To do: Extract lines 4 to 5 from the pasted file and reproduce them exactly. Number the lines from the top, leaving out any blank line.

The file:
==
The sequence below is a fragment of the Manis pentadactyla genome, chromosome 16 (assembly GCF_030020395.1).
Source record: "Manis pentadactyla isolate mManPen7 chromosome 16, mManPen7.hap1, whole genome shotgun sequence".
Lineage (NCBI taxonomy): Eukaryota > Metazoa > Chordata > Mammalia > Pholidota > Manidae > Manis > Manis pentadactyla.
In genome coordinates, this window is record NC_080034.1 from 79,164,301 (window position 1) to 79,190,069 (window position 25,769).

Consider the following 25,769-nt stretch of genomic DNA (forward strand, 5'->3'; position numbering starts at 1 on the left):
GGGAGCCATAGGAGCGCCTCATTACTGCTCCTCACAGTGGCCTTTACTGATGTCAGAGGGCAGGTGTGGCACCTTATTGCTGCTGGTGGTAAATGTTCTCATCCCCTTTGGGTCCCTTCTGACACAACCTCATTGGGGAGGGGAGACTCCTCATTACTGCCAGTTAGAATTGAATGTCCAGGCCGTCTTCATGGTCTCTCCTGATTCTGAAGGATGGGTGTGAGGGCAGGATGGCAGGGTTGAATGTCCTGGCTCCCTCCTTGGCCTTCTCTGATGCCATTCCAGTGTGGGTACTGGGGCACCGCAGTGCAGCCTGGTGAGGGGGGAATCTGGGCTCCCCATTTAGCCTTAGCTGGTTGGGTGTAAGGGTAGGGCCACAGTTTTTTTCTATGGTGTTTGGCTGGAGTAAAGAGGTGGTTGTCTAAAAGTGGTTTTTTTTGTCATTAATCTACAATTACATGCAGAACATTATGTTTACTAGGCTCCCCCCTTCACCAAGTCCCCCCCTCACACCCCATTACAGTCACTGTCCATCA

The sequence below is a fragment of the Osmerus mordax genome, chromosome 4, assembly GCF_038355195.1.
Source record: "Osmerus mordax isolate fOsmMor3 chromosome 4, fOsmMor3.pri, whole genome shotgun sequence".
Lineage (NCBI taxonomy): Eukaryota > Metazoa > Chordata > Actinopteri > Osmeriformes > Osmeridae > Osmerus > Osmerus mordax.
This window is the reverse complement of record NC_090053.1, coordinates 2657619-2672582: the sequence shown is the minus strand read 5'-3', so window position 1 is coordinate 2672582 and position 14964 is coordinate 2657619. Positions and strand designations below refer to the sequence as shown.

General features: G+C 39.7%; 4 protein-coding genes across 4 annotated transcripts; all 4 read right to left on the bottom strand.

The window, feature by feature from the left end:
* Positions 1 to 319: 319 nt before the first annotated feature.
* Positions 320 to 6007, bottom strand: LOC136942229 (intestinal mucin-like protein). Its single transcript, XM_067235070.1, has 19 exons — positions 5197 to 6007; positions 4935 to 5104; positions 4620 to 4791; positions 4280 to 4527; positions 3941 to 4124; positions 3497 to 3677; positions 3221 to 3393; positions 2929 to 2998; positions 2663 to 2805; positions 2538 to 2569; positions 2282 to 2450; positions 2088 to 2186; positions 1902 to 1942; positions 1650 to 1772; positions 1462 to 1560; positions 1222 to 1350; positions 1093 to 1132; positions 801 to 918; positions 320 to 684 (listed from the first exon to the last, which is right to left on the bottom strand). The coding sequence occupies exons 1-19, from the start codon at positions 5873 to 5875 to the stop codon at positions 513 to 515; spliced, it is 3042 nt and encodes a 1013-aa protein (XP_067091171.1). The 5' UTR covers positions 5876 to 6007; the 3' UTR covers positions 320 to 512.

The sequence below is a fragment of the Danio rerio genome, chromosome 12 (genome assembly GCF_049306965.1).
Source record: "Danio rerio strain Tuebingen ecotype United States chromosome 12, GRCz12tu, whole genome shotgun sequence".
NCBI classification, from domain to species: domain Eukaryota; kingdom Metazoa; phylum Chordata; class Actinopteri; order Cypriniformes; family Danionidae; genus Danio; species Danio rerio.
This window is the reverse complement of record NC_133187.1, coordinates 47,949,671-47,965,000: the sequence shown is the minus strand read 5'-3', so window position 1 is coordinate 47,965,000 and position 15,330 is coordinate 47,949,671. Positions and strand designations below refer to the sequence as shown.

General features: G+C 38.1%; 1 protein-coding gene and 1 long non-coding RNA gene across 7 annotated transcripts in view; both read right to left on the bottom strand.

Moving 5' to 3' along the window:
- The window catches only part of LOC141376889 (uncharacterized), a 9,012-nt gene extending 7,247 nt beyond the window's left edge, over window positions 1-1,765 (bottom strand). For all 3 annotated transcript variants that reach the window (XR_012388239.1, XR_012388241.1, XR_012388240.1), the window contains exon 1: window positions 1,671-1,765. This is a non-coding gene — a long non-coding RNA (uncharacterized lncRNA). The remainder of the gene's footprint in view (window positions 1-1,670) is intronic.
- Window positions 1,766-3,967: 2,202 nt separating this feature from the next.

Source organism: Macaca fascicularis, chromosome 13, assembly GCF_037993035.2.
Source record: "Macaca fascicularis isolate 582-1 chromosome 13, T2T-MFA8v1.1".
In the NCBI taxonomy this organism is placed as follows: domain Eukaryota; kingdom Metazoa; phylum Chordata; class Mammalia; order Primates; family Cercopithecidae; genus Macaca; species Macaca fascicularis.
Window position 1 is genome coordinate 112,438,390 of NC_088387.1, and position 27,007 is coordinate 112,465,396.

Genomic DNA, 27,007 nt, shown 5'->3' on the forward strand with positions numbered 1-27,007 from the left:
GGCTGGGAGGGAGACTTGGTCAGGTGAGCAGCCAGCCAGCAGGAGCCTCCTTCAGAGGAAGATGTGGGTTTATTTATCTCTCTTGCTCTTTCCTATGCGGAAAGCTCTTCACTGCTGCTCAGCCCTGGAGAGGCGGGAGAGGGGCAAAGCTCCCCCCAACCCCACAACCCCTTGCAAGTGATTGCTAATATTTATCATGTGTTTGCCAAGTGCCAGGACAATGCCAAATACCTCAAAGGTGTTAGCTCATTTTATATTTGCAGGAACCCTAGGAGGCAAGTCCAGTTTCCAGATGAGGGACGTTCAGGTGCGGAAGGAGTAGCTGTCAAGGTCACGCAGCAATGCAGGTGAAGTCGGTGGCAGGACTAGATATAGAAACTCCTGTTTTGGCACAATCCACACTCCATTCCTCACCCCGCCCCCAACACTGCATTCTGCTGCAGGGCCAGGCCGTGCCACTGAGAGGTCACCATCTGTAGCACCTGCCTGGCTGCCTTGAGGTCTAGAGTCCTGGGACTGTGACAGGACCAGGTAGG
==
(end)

In genome coordinates, this window is record NC_080034.1 from 79,164,301 (window position 1) to 79,190,069 (window position 25,769).

Consider the following 25,769-nt stretch of genomic DNA (forward strand, 5'->3'; position numbering starts at 1 on the left):